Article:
EDITORIAL: We need to keep law enforcement in the conversation | Opinion


A bill introduced in the Illinois House last week seeks to revamp the Prisoner Review Board, which decides whether those convicted of crimes will be released and the conditions they will face if released from prison.

Several provisions of the legislation are worth highlighting: the live broadcast of board hearings, the requirement of a two-thirds vote instead of a simple majority for the parole of convicted murderers, and the strengthening victim notification requirements.

But there is one in particular we want to focus on today and that is the provision requiring five members of the 12-member council to have experience as police officers or prosecutors.

It’s good to see that someone at the Statehouse is finally acknowledging the need for those with law enforcement experience to be in the room when decisions about public safety are being made. So much consternation could have been avoided had those with law enforcement experience been brought into the process when it came to drafting and passing the Safety, Accountability, Safety and Security Act 2021. fairness and fairness today.

Known more commonly as the SAFE-T Act, this legislation was passed in the wee hours of the morning and brought sweeping criminal justice reforms. Many of the changes were met with disgust by law enforcement. Some of the changes are simply not feasible and some create public safety issues.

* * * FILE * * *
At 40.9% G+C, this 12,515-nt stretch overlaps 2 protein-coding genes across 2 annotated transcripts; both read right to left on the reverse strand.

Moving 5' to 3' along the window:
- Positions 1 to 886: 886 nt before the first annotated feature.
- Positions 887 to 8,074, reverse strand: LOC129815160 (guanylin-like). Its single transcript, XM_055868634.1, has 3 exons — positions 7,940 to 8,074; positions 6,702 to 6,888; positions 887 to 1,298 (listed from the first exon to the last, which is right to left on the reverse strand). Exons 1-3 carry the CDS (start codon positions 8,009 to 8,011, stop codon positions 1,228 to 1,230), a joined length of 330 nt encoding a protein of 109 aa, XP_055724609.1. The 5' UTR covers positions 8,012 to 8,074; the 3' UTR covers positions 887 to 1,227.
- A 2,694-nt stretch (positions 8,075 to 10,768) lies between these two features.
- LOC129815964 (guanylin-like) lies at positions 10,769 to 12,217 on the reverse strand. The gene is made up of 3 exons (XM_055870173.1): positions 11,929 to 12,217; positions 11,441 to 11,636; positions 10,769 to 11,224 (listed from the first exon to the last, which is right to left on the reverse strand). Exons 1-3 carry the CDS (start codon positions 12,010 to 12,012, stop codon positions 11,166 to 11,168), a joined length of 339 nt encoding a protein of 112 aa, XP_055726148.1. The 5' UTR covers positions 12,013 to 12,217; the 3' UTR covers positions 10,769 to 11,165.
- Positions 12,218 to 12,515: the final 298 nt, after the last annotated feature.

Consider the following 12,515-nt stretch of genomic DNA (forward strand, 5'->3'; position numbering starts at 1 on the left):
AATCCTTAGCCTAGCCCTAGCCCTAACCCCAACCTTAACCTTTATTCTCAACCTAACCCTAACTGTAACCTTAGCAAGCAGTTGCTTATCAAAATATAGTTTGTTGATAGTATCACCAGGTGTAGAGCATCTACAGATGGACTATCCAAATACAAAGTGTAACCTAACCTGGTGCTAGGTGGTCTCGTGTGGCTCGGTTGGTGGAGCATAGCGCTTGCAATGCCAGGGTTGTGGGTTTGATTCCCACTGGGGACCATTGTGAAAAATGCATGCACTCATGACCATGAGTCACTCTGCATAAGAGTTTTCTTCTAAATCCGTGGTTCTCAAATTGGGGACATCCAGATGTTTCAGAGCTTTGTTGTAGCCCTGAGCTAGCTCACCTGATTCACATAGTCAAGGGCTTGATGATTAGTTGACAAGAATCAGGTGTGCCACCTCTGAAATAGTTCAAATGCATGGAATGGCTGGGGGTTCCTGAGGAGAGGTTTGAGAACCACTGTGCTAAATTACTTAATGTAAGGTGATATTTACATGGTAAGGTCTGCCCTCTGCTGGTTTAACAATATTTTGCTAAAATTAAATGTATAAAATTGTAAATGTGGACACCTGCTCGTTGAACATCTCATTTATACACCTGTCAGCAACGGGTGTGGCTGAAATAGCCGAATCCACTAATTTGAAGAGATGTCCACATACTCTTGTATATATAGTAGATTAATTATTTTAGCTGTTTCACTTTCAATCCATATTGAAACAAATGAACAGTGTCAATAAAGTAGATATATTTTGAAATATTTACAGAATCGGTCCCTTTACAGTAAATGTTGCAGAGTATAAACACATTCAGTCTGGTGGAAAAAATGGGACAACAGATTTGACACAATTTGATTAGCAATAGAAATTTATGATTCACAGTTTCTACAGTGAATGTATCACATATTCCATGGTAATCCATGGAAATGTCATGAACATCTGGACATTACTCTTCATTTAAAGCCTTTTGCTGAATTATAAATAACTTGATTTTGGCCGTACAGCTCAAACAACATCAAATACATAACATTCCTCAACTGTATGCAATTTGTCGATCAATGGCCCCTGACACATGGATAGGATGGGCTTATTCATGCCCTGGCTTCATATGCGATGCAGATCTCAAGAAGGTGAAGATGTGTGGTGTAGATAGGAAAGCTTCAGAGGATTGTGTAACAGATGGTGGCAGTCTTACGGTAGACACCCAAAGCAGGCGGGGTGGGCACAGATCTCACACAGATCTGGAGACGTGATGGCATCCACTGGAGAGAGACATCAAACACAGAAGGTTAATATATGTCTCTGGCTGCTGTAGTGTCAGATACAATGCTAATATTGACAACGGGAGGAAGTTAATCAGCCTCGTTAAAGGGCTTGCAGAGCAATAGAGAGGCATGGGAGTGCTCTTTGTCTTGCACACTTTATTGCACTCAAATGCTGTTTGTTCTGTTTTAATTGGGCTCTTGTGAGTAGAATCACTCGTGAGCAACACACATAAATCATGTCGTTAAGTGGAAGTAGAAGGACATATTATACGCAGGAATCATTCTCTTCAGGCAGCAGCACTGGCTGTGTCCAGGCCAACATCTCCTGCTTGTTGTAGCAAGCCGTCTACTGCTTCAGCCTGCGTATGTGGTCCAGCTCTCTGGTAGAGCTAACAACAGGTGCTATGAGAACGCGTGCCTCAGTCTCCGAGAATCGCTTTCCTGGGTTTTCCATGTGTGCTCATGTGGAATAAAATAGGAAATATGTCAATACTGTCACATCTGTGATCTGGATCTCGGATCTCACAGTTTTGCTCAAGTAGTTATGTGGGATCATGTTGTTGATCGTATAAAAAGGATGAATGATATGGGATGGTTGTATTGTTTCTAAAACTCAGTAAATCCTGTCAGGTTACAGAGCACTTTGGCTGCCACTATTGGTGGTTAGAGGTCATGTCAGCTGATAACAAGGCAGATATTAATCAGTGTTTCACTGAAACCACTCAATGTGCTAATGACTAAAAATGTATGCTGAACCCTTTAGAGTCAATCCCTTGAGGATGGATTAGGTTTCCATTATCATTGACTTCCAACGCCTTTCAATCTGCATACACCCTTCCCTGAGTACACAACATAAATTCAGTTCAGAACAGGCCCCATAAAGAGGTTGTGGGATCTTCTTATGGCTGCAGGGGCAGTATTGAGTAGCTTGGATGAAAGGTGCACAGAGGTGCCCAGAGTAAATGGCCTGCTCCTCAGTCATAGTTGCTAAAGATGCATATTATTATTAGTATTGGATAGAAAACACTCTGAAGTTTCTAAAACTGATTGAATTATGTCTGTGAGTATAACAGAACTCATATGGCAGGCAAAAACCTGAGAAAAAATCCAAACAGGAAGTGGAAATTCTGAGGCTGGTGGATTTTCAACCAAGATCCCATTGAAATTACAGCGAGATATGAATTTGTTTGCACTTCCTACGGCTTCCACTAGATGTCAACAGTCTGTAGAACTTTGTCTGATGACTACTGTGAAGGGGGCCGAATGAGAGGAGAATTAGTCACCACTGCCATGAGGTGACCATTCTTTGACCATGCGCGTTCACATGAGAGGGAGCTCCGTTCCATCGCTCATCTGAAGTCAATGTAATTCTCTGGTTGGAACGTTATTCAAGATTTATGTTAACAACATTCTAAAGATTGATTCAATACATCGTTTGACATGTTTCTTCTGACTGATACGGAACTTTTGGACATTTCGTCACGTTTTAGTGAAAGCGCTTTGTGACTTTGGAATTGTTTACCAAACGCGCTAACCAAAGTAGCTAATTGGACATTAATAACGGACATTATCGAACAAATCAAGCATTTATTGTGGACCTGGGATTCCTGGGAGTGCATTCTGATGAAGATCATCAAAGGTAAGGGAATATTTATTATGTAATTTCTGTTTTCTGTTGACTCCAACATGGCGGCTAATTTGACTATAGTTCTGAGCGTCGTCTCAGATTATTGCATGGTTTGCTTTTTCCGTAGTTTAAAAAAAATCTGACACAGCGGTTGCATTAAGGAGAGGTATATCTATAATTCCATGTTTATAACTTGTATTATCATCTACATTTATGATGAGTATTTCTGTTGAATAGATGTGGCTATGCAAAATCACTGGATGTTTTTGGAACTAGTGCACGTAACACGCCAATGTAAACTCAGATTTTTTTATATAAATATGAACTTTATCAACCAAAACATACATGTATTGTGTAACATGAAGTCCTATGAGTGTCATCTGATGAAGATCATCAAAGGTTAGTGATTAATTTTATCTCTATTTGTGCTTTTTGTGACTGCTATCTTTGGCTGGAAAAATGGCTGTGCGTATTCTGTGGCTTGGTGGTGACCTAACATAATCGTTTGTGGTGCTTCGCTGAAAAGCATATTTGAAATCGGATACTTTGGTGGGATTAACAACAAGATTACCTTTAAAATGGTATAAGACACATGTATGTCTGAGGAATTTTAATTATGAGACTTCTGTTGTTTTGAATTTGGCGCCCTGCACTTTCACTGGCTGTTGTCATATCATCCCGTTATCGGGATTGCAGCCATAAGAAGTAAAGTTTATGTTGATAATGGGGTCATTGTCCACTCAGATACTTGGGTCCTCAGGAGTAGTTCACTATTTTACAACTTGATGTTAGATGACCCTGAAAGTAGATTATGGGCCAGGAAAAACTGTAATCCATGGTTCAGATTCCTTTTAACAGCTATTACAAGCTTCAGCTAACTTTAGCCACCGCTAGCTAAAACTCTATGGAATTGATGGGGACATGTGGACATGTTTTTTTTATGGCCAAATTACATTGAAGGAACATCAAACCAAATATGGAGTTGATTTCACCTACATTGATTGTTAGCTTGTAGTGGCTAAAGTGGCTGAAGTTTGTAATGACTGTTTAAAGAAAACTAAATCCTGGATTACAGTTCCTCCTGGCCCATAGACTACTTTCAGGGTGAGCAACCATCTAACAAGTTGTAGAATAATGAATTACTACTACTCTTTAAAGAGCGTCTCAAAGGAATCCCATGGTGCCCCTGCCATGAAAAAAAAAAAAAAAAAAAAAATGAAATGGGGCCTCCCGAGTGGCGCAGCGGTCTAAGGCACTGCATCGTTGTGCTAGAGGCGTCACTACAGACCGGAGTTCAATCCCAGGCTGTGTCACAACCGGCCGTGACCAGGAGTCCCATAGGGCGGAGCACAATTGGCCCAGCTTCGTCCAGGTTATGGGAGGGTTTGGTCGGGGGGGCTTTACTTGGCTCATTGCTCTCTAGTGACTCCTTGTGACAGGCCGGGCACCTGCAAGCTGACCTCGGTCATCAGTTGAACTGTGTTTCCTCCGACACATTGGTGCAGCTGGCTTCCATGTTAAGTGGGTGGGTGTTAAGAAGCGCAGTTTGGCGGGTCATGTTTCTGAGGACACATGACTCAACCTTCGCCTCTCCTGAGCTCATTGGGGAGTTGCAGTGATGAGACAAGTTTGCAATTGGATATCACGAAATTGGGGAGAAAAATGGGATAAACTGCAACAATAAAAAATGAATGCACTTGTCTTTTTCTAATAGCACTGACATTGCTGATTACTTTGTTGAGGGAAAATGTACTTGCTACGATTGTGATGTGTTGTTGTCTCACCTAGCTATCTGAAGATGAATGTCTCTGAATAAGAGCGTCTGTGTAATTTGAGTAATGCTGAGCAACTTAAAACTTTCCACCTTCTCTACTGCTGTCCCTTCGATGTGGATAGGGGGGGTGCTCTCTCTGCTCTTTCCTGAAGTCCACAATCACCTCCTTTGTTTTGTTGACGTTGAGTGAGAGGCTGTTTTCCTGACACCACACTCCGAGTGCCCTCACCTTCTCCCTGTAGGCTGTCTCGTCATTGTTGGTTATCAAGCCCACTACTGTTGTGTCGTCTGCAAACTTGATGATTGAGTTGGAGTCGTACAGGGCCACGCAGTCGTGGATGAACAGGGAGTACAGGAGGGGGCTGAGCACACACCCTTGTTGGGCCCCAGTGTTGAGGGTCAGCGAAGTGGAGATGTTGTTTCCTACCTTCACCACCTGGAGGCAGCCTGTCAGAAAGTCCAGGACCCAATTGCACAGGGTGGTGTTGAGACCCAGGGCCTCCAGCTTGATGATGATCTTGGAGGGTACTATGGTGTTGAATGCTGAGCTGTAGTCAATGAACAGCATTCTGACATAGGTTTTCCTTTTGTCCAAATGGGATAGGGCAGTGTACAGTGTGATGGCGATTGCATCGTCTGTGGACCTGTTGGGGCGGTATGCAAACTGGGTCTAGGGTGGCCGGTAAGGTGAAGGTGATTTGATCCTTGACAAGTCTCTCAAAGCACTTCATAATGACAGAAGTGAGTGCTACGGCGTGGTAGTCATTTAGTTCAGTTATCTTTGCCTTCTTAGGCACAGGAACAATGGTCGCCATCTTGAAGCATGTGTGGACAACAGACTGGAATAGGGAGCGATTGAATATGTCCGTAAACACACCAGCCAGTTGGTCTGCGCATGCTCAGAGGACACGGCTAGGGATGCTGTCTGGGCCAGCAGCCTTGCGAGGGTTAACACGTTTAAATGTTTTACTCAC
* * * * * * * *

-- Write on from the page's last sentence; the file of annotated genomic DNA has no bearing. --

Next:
Now don’t get us wrong. We are not arguing that criminal justice reform is unnecessary. Even a cursory glance at the 2021 crime statistics clearly shows the need for reform. We are also convinced that changes are also needed in the process of releasing prisoners.

We simply argue that informed voices must be part of the conversation if real reform is to take place.

We also know that you should never take down a fence until you know why it was erected. And when it comes to public safety, law enforcement is the repository of that information.


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